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Monday, 18 November 2019

Is Brexit causing a Stockholm syndrome for the remaining EU members?

Brexit has dominated the European agenda ever since the 23 June 2016 outcome of its referendum. It's unclear what may happen on/after December 12. Brexit seems like the Hotel California lyrics: you can check out any time you like but you can never leave. This made me wonder: does Brexit cause a Stockholm syndrome for the remaining 27 EU members?

The 2021-2027 EU budget negotiations will be a major test case for the existence of a Stockholm syndrome for the remaining 27 EU members. The initial EU proposal was quite provoking: an overall budget increase despite missing the UK's contribution. Such a proposal would be considered absurd in case of a family, a company or a municipality.

In normal circumstances, all 27 shareholders would object to the EU's budget proposal. However, the EU has a system of net receivers and net payers. Hence, the net payers (eg, Germany, Netherlands) are objecting. The net receivers keep quiet as it's not in their interest to speak up.

In a federation of states like the USA, there will also be net receivers and net payers on a state (or provincial) level. Such wealth transfers are seldom cause for a political debate because the US is one (1) country rather than 27 (European) countries.

Many American articles claim there is a European crisis (eg, FA, FP). Perhaps these are right. That "crisis" is related to power: there is a fundamental mismatch between the EU's one-nation-one-vote system and the "few" wealthy countries financing the EU and - indirectly - subsidizing poor European nations. The ECB criticism has a similar background: low interest rates favour poor EU nations and harm wealthy EU countries.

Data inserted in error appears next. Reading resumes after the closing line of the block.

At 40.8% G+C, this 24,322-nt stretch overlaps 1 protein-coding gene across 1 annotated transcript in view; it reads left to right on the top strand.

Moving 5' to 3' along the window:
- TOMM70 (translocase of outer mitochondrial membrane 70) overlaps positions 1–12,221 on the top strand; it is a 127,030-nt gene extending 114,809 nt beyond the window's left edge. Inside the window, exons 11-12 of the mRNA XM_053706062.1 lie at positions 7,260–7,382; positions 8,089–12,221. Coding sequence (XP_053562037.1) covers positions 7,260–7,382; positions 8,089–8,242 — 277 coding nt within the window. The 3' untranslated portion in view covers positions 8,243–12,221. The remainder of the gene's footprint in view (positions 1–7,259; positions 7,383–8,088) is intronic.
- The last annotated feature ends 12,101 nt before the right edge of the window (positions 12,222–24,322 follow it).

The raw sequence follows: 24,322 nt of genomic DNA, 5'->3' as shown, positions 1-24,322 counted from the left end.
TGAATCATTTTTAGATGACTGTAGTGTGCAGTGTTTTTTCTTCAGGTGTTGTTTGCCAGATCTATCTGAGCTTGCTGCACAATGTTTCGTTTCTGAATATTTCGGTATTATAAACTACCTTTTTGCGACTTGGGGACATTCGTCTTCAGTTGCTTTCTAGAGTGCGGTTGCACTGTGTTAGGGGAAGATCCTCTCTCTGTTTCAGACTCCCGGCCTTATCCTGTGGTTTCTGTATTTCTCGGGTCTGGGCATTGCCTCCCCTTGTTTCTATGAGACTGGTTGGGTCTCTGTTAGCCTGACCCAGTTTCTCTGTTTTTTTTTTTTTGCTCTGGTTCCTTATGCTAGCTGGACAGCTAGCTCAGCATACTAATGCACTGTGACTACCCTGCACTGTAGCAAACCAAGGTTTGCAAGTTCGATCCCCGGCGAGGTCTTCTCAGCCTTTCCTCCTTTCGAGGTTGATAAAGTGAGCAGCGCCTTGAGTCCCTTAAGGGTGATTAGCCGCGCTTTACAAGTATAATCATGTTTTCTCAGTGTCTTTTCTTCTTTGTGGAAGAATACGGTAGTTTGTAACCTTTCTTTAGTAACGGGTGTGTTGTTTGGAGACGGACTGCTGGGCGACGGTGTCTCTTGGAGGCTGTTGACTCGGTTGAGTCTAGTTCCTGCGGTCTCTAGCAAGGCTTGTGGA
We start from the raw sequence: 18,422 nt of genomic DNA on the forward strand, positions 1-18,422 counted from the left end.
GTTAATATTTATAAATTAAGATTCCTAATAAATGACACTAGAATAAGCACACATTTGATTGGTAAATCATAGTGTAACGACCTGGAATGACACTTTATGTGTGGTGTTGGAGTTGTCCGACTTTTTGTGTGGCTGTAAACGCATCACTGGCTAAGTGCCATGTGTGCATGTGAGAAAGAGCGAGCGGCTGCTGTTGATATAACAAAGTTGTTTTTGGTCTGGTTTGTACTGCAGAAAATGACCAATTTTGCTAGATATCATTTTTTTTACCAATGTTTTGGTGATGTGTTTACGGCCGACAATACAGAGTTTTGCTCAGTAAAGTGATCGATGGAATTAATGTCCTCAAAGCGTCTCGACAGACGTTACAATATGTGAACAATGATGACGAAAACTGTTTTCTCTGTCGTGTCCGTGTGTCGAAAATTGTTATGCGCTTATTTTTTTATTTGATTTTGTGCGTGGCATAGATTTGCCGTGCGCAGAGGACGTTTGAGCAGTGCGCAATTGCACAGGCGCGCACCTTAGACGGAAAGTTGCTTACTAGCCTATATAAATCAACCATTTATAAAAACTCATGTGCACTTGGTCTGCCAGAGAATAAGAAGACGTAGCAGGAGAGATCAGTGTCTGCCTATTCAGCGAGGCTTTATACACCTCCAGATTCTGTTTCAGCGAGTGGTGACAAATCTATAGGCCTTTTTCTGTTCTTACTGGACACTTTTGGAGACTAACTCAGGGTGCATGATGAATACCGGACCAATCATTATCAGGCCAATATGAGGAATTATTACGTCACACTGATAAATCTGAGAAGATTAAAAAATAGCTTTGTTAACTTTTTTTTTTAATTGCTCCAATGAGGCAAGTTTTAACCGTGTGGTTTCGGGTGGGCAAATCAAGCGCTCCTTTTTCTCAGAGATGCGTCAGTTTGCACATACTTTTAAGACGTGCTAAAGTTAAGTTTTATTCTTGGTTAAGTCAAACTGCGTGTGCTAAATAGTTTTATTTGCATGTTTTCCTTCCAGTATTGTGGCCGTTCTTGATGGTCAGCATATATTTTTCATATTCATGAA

These American articles often expect a break-up of the EU. Quite often there is political bias in such articles. Only some of these articles acknowledge that other countries would benefit from an EU break-up. The alternative for a break-up is seldom mentioned: further integration based upon a one-citizen-one-vote system without a European Electoral College system.

Any entity or organism is geared towards self-preservation, including the EU. From that angle, further integration is more likely than self-destruction (ie, a break-up). Obviously, that same principle applies at country level: transferring national power to a supranational body will be prevented at all cost unless there is a fundamental shift in power (ie, 1-citizen-1-vote).

I think, feel and believe that European nations will "soon" realize that they are stuck in a Stockholm syndrome. Anger towards ECB low interest rates and increased EU contributions will translate in a willingness to change EU fundamentals (ie, break-up or further integration).

 Should I Stay or Should I Go Now (1982) by The Clash

Should I stay or should I go now? 
Should I stay or should I go now? 
If I go, there will be trouble 
And if I stay it will be double 
So come on and let me know


Note: all markings (bolditalicunderlining) by LO unless stated otherwise

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